When you applied to study abroad, you completed a short activity that asked you to choose some words to describe your different identities, as well as some values you associated with those identities. In the pre-departure orientation, we looked at some different values and placed ourselves and US culture on a spectrum between them. We also discussed what aspects of our identities informed our place on the spectrum as well as how US culture evolved to have certain values. Thinking back to both of these activities and looking forward to your study abroad experience, how does your identity impact how you see and experience the world? Does your identity afford you any advantages and/or disadvantages? What other identities do you expect to encounter abroad? How might the people you meet abroad experience the world differently from you? What advantages and disadvantages do you think their identities might afford them?
A short two years ago, traveling to Germany had never crossed my mind. I knew little about the country, its people, or its traditions, and even less of its language. As far as I was concerned, Germany was just another European country that I read and heard about, and I had no real intention of changing that. A little while later, I took a blind chance and started the Dual Degree Program during my freshman year at Rollins College. Although uncertain about my commitment, I allayed my concerns by reminding myself that I had a significant amount of time to consider the affair before I began my studies abroad. Little did I know that the ‘small’ decision I made to begin the program had set off a chain of events following each other in rapid succession, like beads falling out of a broken necklace.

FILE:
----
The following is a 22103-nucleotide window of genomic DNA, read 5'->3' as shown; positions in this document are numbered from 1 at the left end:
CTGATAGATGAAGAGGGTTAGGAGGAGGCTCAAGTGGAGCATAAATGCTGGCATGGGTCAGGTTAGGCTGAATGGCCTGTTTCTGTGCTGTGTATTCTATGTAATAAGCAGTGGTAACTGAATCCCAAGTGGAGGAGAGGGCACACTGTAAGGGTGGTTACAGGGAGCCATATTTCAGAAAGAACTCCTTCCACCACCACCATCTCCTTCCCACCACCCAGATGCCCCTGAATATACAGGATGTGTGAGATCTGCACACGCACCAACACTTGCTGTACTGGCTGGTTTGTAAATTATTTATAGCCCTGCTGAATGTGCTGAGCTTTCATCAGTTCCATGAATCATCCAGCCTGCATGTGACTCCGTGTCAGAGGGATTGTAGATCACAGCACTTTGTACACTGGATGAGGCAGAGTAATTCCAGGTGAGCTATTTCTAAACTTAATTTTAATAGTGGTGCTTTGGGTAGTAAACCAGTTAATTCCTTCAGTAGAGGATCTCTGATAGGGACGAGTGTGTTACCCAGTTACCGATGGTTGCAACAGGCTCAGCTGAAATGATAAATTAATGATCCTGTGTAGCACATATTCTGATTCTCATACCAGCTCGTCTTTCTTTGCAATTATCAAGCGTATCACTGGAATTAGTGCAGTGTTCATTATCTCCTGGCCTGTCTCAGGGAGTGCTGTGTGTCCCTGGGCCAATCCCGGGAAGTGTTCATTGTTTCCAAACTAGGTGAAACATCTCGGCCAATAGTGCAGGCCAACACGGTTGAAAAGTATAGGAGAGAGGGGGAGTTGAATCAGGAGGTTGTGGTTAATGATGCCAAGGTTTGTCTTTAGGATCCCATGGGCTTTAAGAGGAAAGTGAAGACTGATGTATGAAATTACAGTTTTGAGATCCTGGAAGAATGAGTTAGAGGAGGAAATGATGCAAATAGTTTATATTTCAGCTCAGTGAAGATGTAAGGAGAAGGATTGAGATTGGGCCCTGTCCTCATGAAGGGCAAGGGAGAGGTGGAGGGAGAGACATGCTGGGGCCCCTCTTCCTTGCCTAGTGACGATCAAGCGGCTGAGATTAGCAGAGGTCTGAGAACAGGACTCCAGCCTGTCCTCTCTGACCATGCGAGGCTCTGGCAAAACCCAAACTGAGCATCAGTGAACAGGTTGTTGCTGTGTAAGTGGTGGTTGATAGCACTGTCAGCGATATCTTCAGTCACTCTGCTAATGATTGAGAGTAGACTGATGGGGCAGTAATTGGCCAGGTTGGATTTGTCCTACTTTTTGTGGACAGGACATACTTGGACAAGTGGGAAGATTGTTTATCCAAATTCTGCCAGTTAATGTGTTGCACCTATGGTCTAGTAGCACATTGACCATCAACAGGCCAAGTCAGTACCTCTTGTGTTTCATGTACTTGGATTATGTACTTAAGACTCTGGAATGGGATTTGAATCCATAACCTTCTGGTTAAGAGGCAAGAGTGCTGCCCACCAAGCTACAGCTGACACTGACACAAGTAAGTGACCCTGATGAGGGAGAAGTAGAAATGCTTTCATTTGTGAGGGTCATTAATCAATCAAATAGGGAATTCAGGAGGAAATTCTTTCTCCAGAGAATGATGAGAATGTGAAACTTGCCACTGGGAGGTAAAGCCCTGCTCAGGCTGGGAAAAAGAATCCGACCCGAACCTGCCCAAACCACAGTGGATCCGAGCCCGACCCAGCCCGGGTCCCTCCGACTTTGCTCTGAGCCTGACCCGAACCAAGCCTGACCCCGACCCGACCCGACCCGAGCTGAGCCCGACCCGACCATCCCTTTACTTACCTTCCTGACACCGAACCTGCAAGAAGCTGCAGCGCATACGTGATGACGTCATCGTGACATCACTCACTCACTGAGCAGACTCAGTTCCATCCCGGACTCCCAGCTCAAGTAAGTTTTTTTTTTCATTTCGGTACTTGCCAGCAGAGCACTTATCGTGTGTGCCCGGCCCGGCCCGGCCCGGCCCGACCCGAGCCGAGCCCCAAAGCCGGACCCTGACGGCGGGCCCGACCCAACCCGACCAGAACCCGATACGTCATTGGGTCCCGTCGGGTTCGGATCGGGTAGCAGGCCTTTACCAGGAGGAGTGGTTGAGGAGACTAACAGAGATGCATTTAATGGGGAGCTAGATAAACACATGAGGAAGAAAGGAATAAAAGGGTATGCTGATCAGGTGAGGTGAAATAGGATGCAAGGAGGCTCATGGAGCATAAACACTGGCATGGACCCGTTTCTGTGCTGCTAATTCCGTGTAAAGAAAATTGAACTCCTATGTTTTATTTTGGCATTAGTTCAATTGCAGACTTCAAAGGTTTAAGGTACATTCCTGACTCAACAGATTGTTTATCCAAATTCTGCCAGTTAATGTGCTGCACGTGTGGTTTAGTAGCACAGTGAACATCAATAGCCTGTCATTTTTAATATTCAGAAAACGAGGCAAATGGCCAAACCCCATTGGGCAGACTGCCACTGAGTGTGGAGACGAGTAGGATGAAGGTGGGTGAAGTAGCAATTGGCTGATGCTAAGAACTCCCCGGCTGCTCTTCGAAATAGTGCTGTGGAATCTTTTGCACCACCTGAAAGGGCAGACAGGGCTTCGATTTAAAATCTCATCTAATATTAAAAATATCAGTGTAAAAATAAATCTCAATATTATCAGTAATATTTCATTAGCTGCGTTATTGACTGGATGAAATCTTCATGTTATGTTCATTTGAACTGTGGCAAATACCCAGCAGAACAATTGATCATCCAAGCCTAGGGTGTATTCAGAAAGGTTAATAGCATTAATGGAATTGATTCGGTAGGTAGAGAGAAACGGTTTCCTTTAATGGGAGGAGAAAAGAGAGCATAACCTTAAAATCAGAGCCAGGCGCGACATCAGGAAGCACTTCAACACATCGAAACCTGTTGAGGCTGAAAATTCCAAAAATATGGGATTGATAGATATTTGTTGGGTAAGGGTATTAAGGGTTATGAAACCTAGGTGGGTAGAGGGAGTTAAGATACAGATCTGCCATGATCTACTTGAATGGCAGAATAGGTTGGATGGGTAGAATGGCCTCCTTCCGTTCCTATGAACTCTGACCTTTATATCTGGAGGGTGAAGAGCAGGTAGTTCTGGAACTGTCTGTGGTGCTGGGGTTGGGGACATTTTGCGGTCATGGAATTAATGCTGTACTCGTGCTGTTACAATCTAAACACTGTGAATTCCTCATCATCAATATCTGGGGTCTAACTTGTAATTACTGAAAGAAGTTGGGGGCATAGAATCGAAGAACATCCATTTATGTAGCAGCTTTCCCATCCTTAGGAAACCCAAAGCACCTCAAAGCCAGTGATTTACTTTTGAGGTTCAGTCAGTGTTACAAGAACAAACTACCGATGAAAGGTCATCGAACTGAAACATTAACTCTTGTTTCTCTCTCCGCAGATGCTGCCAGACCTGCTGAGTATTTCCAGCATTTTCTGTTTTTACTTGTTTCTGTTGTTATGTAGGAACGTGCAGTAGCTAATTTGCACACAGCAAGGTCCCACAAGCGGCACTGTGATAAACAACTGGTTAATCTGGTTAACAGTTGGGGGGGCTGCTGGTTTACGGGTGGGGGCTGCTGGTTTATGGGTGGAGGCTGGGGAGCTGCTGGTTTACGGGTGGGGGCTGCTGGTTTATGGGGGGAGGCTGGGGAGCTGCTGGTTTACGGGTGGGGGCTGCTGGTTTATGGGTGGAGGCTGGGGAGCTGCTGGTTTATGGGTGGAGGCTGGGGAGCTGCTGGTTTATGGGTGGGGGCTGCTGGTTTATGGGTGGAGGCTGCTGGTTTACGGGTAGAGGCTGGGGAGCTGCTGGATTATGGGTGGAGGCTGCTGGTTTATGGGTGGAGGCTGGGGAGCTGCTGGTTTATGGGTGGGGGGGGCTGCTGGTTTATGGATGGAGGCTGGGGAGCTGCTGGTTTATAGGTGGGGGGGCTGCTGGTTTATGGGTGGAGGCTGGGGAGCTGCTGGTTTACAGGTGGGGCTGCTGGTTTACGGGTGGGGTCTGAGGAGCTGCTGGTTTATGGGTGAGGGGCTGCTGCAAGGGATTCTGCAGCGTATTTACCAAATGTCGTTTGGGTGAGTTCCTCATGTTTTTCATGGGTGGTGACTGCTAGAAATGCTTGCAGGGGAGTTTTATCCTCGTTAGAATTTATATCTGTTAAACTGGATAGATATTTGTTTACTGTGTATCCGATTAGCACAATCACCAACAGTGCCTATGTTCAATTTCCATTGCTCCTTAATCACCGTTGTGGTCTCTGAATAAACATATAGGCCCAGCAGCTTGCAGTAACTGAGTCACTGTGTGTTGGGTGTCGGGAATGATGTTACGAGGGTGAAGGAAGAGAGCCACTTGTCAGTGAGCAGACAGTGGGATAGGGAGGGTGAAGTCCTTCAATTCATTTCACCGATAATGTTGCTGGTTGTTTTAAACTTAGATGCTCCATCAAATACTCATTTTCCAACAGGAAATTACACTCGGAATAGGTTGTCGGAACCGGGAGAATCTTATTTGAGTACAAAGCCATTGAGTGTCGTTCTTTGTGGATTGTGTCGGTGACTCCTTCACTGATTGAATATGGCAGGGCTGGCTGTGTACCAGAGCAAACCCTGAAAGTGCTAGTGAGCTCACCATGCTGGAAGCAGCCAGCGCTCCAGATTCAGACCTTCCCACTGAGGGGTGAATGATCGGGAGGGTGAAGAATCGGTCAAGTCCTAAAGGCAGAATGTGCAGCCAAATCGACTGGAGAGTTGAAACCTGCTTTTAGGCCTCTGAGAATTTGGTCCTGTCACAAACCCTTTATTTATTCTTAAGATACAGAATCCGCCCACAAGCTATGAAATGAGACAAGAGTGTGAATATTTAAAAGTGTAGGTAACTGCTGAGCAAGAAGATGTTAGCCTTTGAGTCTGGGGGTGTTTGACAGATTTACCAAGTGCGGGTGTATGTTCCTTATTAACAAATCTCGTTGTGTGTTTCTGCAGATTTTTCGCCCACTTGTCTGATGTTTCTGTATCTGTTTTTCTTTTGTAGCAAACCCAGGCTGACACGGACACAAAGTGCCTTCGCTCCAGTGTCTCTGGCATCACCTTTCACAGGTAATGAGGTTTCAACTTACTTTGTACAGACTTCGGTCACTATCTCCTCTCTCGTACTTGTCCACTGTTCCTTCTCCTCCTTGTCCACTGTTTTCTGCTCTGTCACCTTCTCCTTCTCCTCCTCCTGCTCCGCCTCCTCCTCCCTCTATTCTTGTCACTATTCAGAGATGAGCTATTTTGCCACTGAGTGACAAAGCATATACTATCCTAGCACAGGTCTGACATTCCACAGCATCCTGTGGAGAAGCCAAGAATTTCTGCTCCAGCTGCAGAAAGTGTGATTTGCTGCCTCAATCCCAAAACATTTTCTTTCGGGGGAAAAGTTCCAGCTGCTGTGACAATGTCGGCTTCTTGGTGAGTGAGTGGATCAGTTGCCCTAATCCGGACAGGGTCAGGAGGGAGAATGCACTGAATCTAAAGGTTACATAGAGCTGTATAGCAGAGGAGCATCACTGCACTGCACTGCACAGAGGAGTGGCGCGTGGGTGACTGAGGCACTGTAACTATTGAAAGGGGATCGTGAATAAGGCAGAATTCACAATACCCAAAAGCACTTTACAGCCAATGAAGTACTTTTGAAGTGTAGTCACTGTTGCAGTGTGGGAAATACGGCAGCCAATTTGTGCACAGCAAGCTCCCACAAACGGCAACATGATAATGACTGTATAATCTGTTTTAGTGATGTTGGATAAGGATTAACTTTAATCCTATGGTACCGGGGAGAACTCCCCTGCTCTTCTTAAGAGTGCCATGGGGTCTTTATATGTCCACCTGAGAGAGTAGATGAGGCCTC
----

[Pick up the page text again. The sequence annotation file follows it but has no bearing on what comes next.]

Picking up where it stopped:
My German studies led me to Münster in the summer following my freshman year. That fall, my German professor informed of a program by the name of Cultural Vistas, to which I applied and was accepted. In the summer following my sophomore year, I went to Germany with this program to complete a two month internship in Berlin. Now, in the end of August 2019, I find myself beginning my first term at the ESB Business School in Reutlingen.
Through my trips, I’ve spent a decent amount of time in Germany. I have had chances to interact with the people, learn about their customs, and observe different cultures and subcultures. From what I see, I understand that the social situation in Germany (in terms of identity) has some similarities to the one in the United States. There is a wide variety of immigrant communities here, from Turks to Poles, Arabs to Albanians, Croats to Persians. Much like in the States, many of the children of these immigrants struggle with the concept of identity. Though German by nationality, there is a tangible social distinction between ‘German Germans’ and these Germans of Migrationshintergrund, or ‘Migrant/migration background’. I compare myself to these individuals, as I myself am the child of immigrants. However, when I am in the U.S (and perhaps this is due to my own personal upbringing) I don’t feel ‘not American’, nor do I really feel a significant social stigma. In this sense, I gather that the identities of the Germans born to immigrant parents afford them a disadvantage in German society. This extends to me, since I myself come from an unfortunately misunderstood and stigmatized ethnic and religious background. Interestingly enough, however, I have found that my sense of being American is strengthened while abroad. I attribute this to an outsider effect of sorts; being (one of) the only American(s) that the people I meet in Germany know, my nationality takes precedence to my ethnic background. These are aspects of social interaction that I find fascinating, and that I actively try to learn from and use to mold my own identity and perspectives.
I am very interested to see what awaits me in this coming semester. I am excited to explore the beautiful German south, investigate the different aspects of German society and social interaction, and learn as much as I can about life in the changing world around me.